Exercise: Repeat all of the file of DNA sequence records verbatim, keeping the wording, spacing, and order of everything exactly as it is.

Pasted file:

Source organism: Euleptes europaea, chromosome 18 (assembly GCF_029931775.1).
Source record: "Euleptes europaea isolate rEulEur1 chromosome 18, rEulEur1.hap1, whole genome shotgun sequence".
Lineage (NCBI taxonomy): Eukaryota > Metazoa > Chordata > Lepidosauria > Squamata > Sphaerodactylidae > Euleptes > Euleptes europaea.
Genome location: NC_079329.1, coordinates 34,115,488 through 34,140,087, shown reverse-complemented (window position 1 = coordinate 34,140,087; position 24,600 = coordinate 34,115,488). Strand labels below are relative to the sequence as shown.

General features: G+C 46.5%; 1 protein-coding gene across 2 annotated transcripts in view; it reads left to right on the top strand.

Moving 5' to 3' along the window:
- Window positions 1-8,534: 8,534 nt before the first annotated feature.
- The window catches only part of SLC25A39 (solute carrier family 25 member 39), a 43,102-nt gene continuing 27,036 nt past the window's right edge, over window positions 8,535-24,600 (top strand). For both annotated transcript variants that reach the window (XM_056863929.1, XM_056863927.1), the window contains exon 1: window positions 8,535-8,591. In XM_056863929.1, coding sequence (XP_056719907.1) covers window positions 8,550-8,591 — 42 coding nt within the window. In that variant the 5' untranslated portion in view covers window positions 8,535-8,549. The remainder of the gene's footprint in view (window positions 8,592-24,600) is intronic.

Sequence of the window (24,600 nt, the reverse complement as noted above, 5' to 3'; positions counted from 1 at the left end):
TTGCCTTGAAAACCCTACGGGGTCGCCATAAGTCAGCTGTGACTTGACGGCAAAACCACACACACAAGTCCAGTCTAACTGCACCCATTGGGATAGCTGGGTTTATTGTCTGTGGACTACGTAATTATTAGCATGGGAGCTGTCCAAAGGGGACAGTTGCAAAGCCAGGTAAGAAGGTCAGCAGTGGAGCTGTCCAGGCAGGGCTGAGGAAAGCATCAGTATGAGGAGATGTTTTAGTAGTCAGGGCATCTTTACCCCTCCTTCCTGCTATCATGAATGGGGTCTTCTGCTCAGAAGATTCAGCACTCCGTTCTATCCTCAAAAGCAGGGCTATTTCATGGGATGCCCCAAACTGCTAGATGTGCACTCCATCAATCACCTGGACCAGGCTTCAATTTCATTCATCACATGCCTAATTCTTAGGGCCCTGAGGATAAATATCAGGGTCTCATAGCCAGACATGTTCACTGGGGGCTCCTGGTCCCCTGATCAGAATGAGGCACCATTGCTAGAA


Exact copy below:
Source organism: Euleptes europaea, chromosome 18 (assembly GCF_029931775.1).
Source record: "Euleptes europaea isolate rEulEur1 chromosome 18, rEulEur1.hap1, whole genome shotgun sequence".
Lineage (NCBI taxonomy): Eukaryota > Metazoa > Chordata > Lepidosauria > Squamata > Sphaerodactylidae > Euleptes > Euleptes europaea.
Genome location: NC_079329.1, coordinates 34,115,488 through 34,140,087, shown reverse-complemented (window position 1 = coordinate 34,140,087; position 24,600 = coordinate 34,115,488). Strand labels below are relative to the sequence as shown.

General features: G+C 46.5%; 1 protein-coding gene across 2 annotated transcripts in view; it reads left to right on the top strand.

Moving 5' to 3' along the window:
- Window positions 1-8,534: 8,534 nt before the first annotated feature.
- The window catches only part of SLC25A39 (solute carrier family 25 member 39), a 43,102-nt gene continuing 27,036 nt past the window's right edge, over window positions 8,535-24,600 (top strand). For both annotated transcript variants that reach the window (XM_056863929.1, XM_056863927.1), the window contains exon 1: window positions 8,535-8,591. In XM_056863929.1, coding sequence (XP_056719907.1) covers window positions 8,550-8,591 — 42 coding nt within the window. In that variant the 5' untranslated portion in view covers window positions 8,535-8,549. The remainder of the gene's footprint in view (window positions 8,592-24,600) is intronic.

Sequence of the window (24,600 nt, the reverse complement as noted above, 5' to 3'; positions counted from 1 at the left end):
TTGCCTTGAAAACCCTACGGGGTCGCCATAAGTCAGCTGTGACTTGACGGCAAAACCACACACACAAGTCCAGTCTAACTGCACCCATTGGGATAGCTGGGTTTATTGTCTGTGGACTACGTAATTATTAGCATGGGAGCTGTCCAAAGGGGACAGTTGCAAAGCCAGGTAAGAAGGTCAGCAGTGGAGCTGTCCAGGCAGGGCTGAGGAAAGCATCAGTATGAGGAGATGTTTTAGTAGTCAGGGCATCTTTACCCCTCCTTCCTGCTATCATGAATGGGGTCTTCTGCTCAGAAGATTCAGCACTCCGTTCTATCCTCAAAAGCAGGGCTATTTCATGGGATGCCCCAAACTGCTAGATGTGCACTCCATCAATCACCTGGACCAGGCTTCAATTTCATTCATCACATGCCTAATTCTTAGGGCCCTGAGGATAAATATCAGGGTCTCATAGCCAGACATGTTCACTGGGGGCTCCTGGTCCCCTGATCAGAATGAGGCACCATTGCTAGAA